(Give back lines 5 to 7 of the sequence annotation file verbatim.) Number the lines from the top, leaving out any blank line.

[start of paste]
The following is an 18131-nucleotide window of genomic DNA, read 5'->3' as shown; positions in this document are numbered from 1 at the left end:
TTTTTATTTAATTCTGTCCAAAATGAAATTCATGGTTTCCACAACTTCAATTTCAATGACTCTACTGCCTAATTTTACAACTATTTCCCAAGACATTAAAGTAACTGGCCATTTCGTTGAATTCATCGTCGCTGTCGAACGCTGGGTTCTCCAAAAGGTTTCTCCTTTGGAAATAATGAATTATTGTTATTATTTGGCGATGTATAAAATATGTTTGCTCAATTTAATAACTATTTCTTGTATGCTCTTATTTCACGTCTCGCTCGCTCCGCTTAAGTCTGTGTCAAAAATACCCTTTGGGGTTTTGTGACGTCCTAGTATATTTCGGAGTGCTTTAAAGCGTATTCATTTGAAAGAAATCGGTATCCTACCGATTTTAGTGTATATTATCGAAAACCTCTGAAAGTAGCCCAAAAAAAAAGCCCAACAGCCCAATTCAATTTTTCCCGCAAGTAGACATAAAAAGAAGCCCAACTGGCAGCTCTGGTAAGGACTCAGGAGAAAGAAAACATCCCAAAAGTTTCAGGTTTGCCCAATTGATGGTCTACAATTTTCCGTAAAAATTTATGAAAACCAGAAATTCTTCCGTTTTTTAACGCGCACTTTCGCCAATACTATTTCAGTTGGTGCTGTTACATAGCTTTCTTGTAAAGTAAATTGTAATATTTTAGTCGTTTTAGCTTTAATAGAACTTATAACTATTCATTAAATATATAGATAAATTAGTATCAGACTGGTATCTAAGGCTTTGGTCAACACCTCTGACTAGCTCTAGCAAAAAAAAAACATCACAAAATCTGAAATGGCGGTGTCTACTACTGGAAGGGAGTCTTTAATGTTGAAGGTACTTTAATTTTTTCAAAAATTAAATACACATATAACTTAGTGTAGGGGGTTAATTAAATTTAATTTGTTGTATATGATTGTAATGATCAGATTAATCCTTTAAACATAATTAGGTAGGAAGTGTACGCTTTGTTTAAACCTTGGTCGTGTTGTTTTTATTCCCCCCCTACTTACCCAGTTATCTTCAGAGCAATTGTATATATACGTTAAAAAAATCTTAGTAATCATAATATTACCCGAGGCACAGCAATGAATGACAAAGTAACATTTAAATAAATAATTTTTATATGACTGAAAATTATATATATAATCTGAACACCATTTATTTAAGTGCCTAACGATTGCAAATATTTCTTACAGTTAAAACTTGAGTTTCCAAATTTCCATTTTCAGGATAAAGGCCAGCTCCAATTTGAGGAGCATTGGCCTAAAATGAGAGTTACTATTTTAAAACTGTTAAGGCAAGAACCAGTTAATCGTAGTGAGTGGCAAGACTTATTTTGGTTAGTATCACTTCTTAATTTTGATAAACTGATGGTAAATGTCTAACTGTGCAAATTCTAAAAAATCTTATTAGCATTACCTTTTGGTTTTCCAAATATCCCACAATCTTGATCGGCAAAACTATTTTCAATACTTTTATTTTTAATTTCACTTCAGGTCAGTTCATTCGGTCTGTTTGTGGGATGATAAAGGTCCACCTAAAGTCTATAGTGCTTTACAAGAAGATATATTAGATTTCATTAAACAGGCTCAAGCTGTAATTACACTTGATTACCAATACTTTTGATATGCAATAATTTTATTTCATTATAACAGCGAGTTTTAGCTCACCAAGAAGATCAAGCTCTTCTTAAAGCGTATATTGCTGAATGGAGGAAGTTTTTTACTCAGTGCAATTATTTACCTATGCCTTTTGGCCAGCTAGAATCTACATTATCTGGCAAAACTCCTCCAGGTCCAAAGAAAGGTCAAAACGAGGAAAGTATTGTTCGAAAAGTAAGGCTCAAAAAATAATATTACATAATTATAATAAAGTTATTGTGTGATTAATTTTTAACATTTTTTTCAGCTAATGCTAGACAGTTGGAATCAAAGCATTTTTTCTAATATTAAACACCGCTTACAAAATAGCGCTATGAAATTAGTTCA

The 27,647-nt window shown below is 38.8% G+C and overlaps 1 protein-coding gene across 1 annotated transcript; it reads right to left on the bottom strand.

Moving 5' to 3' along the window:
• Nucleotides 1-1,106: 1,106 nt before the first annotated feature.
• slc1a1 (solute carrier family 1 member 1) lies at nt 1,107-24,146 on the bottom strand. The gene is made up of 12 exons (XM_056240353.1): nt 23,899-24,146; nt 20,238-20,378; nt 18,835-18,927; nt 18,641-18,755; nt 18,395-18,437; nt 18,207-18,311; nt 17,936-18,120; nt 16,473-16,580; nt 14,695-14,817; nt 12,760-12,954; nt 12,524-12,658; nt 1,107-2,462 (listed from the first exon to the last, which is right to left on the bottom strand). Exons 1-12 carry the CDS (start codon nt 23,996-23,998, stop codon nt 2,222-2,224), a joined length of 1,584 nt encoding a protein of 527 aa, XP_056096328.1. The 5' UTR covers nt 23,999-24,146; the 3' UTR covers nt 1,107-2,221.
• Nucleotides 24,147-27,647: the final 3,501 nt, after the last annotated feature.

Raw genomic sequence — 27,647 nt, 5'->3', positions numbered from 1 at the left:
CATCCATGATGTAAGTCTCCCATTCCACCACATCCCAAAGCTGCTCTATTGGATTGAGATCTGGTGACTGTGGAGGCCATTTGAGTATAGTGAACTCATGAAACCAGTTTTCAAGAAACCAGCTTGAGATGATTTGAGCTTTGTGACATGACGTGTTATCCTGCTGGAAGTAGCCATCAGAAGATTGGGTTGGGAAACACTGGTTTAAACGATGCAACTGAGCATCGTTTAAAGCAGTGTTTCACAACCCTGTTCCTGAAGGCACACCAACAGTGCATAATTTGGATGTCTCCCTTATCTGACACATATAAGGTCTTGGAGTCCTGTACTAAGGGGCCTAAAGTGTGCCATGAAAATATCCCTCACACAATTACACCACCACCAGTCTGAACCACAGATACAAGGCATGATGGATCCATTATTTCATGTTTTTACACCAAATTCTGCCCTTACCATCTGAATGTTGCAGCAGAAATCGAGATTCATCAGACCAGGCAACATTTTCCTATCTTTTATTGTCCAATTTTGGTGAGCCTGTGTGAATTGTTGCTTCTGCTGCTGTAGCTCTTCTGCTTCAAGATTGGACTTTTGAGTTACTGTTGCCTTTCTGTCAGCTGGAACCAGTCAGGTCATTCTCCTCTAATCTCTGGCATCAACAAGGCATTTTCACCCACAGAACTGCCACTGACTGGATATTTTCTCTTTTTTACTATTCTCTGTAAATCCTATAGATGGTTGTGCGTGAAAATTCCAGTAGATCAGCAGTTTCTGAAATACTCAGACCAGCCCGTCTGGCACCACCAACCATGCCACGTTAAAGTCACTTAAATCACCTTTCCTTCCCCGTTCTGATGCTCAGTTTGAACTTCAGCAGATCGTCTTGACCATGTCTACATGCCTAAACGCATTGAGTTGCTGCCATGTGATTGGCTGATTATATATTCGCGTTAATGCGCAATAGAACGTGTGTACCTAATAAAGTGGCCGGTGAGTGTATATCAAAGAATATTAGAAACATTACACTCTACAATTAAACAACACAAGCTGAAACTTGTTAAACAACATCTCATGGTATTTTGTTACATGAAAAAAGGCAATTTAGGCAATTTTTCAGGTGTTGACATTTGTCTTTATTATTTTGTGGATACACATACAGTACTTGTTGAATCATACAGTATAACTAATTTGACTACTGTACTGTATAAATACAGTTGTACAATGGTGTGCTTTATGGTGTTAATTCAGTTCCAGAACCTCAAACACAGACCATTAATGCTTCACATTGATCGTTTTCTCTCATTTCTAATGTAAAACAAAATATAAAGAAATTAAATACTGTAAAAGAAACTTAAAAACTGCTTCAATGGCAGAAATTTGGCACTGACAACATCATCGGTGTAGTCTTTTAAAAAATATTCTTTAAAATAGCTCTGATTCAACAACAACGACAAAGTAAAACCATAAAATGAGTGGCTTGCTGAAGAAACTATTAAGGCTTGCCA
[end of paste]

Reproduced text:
• Nucleotides 1-1,106: 1,106 nt before the first annotated feature.
• slc1a1 (solute carrier family 1 member 1) lies at nt 1,107-24,146 on the bottom strand. The gene is made up of 12 exons (XM_056240353.1): nt 23,899-24,146; nt 20,238-20,378; nt 18,835-18,927; nt 18,641-18,755; nt 18,395-18,437; nt 18,207-18,311; nt 17,936-18,120; nt 16,473-16,580; nt 14,695-14,817; nt 12,760-12,954; nt 12,524-12,658; nt 1,107-2,462 (listed from the first exon to the last, which is right to left on the bottom strand). Exons 1-12 carry the CDS (start codon nt 23,996-23,998, stop codon nt 2,222-2,224), a joined length of 1,584 nt encoding a protein of 527 aa, XP_056096328.1. The 5' UTR covers nt 23,999-24,146; the 3' UTR covers nt 1,107-2,221.
• Nucleotides 24,147-27,647: the final 3,501 nt, after the last annotated feature.